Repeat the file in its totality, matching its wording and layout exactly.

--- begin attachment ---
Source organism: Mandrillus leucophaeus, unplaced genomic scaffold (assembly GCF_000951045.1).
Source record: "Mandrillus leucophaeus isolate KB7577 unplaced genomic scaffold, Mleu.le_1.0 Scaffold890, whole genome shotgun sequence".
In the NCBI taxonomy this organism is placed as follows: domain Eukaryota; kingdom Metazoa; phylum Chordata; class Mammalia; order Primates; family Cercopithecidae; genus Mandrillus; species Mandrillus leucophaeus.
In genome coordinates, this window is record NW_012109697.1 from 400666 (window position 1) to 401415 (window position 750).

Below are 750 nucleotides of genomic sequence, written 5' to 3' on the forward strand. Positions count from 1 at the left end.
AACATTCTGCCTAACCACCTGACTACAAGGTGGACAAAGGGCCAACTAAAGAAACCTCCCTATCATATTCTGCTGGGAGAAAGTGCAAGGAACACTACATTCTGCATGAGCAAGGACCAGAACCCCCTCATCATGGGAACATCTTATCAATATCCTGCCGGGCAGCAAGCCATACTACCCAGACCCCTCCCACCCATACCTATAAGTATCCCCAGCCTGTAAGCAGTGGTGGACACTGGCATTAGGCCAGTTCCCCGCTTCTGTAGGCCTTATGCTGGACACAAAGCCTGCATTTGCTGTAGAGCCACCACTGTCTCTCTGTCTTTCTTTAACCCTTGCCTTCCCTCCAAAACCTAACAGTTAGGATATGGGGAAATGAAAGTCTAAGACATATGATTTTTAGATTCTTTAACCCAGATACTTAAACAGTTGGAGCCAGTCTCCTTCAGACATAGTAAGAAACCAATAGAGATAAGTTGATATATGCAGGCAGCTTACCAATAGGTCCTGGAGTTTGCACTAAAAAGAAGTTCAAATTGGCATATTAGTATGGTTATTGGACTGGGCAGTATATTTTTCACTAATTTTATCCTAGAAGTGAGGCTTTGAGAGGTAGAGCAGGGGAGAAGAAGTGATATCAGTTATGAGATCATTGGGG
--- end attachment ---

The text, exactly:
Source organism: Mandrillus leucophaeus, unplaced genomic scaffold (assembly GCF_000951045.1).
Source record: "Mandrillus leucophaeus isolate KB7577 unplaced genomic scaffold, Mleu.le_1.0 Scaffold890, whole genome shotgun sequence".
In the NCBI taxonomy this organism is placed as follows: domain Eukaryota; kingdom Metazoa; phylum Chordata; class Mammalia; order Primates; family Cercopithecidae; genus Mandrillus; species Mandrillus leucophaeus.
In genome coordinates, this window is record NW_012109697.1 from 400666 (window position 1) to 401415 (window position 750).

Below are 750 nucleotides of genomic sequence, written 5' to 3' on the forward strand. Positions count from 1 at the left end.
AACATTCTGCCTAACCACCTGACTACAAGGTGGACAAAGGGCCAACTAAAGAAACCTCCCTATCATATTCTGCTGGGAGAAAGTGCAAGGAACACTACATTCTGCATGAGCAAGGACCAGAACCCCCTCATCATGGGAACATCTTATCAATATCCTGCCGGGCAGCAAGCCATACTACCCAGACCCCTCCCACCCATACCTATAAGTATCCCCAGCCTGTAAGCAGTGGTGGACACTGGCATTAGGCCAGTTCCCCGCTTCTGTAGGCCTTATGCTGGACACAAAGCCTGCATTTGCTGTAGAGCCACCACTGTCTCTCTGTCTTTCTTTAACCCTTGCCTTCCCTCCAAAACCTAACAGTTAGGATATGGGGAAATGAAAGTCTAAGACATATGATTTTTAGATTCTTTAACCCAGATACTTAAACAGTTGGAGCCAGTCTCCTTCAGACATAGTAAGAAACCAATAGAGATAAGTTGATATATGCAGGCAGCTTACCAATAGGTCCTGGAGTTTGCACTAAAAAGAAGTTCAAATTGGCATATTAGTATGGTTATTGGACTGGGCAGTATATTTTTCACTAATTTTATCCTAGAAGTGAGGCTTTGAGAGGTAGAGCAGGGGAGAAGAAGTGATATCAGTTATGAGATCATTGGGG